Wildlife sniffer dogs to hit a century in India
Panchkula, Haryana: Today marks the start of training for a fresh group of 12 young dogs and their 24 handlers at the Basic Training Centre, Indo-Tibetan Border Police Force (BTC-ITBP) camp in Panchkula, Haryana. This training session represents an important milestone for the wildlife sniffer dog squads of TRAFFIC and WWF-India, bringing the total number of trained dogs to an impressive 106.
The 6-9 month old Belgian Malinois dogs and their handlers will undergo rigorous training at BTC-ITBP for approximately seven to eight months, learning skills to detect and curb wildlife crime.
"Popularly known as Super Sniffers, the wildlife sniffer dogs trained under TRAFFIC and WWF-India's programme have been highly successful in seizing wild species contraband from smugglers and catching poachers in the act,” said Dr Merwyn Fernandes, Associate Director, TRAFFIC India office. “Much like with detecting drugs or explosives, these dogs use their incredible sense of smell to detect various wild species parts and derivatives in trade, including those from tigers, elephants, and rhinos, deer meat, live birds, snakes, porcupines, red sanders, turtles, and tortoises."
After completion of the training, the wildlife sniffer dog squads will join the forest departments of Uttarakhand, Jharkhand, Maharashtra, Odisha, Chhattisgarh, Madhya Pradesh and West Bengal. In Uttarakhand, three wildlife sniffer dog squads will be deployed by Corbett Tiger Reserve and one squad by Rajaji Tiger Reserve. In Jharkhand, the wildlife sniffer dog squad will be deployed by Palamu Tiger Reserve.
In Maharashtra, the wildlife sniffer dog squad will be deployed by the Pench Tiger Reserve, and in Madhya Pradesh, by the Kanha Tiger Reserve. In Odisha, two squads will be deployed by the Similipal Tiger Reserve. In Chhattisgarh, two wildlife sniffer dog quads will be deployed by Achanakmar Tiger Reserve and in West Bengal, a dog squad will be deployed by Buxa Tiger Reserve.
The wildlife sniffer dog training programme at BTC-ITBP is divided into two critical phases. The first phase focuses on developing an emotional and trusting bond between the dog and the handler - crucial to becoming a successful wildlife sniffer dog squad. This is followed by basic obedience training. Later, the dogs learn sniffing and tracking skills, mastering the detection of tiger and leopard skins, bones and other body parts, bear bile, red sanders, and other illegal wild species products.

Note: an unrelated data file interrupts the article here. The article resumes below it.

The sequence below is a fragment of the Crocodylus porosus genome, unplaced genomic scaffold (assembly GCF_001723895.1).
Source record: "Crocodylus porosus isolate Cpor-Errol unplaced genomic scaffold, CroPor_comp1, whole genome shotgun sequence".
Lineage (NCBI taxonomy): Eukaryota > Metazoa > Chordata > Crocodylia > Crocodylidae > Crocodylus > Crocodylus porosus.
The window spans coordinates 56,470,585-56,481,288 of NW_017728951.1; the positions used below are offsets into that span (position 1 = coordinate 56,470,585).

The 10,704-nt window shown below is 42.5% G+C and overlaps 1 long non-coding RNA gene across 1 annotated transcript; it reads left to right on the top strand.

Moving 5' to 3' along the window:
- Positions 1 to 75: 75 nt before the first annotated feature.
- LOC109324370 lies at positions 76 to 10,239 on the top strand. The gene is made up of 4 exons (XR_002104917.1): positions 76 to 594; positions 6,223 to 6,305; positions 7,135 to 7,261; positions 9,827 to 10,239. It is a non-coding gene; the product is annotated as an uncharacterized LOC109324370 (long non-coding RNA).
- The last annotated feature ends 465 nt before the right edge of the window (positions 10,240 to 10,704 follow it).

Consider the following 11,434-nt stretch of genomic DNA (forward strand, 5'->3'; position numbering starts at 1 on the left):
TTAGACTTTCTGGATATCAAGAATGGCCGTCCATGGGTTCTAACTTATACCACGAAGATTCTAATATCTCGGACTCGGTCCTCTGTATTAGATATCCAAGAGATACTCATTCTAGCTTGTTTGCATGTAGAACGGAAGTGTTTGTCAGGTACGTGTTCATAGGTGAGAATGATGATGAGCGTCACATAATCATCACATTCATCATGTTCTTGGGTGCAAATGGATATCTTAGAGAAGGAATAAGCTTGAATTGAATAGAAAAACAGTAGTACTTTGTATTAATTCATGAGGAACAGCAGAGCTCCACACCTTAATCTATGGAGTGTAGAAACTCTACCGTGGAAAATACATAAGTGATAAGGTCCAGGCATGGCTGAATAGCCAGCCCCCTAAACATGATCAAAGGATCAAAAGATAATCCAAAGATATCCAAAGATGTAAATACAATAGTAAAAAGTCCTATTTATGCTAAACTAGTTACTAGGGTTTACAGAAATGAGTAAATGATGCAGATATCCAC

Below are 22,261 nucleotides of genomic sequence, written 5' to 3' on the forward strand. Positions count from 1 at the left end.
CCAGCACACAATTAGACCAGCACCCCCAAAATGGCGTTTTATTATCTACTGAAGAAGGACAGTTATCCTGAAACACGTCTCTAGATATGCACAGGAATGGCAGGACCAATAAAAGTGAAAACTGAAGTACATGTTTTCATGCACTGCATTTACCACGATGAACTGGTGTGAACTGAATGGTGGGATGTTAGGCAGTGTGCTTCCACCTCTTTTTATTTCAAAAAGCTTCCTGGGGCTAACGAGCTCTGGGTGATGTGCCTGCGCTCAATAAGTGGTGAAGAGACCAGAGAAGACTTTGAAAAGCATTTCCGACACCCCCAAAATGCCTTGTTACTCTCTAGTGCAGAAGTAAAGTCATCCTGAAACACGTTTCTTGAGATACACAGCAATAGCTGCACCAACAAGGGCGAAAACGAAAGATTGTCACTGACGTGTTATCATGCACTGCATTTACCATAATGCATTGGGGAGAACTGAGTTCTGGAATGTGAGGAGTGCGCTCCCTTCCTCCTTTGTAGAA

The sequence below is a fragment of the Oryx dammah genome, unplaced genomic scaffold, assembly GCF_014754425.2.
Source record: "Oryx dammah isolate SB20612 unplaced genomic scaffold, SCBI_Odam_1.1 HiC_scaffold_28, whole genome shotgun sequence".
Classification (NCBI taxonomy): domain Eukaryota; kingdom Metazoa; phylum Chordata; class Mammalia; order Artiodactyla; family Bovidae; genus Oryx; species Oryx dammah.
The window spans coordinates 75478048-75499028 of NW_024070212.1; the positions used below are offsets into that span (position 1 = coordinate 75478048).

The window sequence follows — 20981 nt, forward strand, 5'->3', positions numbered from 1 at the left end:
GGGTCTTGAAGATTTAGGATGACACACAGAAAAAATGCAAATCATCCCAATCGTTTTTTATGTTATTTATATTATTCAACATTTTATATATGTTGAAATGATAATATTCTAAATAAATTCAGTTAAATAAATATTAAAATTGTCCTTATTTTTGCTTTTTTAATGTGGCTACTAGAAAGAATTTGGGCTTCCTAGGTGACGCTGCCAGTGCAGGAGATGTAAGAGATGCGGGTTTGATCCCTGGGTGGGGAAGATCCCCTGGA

This important programme of training sniffer dogs for wildlife crime prevention and detection in India was launched in 2008 with just two dogs. By the end of 2022, 94 wildlife sniffer dogs were trained and deployed under this programme. With this batch, the number of wildlife sniffer dogs trained under TRAFFIC and WWF-India's programme will hit a century. It is heartwarming to see the overwhelming response and support from the government enforcement agencies for this programme".
Dr Dipankar Ghose, Senior Director, Biodiversity Conservation, WWF-India
Inspector General, BTC-ITBP, Panchkula Haryana, said, "Wildlife crime is growing to become one of the largest crimes that need to be curbed to protect the future of our wildlife. BTC-ITBP, Panchkula, has years of experience in training sniffer dogs for crime detection in India, and we have extended our full support in conducting specialized training of sniffer dogs for wildlife crime detection in India. For this, we have partnered with TRAFFIC and WWF-India in their unique programme. The new batch of wildlife sniffer dogs is the fourth to be trained at our centre, and we wish the participants good luck with their training".
Till 2022, 94 wildlife sniffer dogs have been trained and deployed in 21 states and Union Territories. With the current batch, the number of participating states and Union Territories will become 22.
The illegal wildlife trade has endangered the existence of many wild species across the globe. In India, it includes the illegal trade of products like mongoose hair; snake skins; rhino horn; tiger and leopard claws, bones, skins, whiskers; elephant tusks; deer antlers; shahtoosh shawl; turtle shells; musk pods; bear bile; medicinal plants; timber and caged birds such as parakeets, mynas, munias, etc. There is an urgent need for action to stop all illegal wildlife trade that has threatened and even pushed many species towards extinction. Training wildlife sniffer dogs is a step forward in this direction.
To learn more about TRAFFIC and WWF-India's wildlife sniffer dog programme in India, please visit - https://www.wwfindia.org/about_wwf/enablers/traffic/our_work/super_sniffers/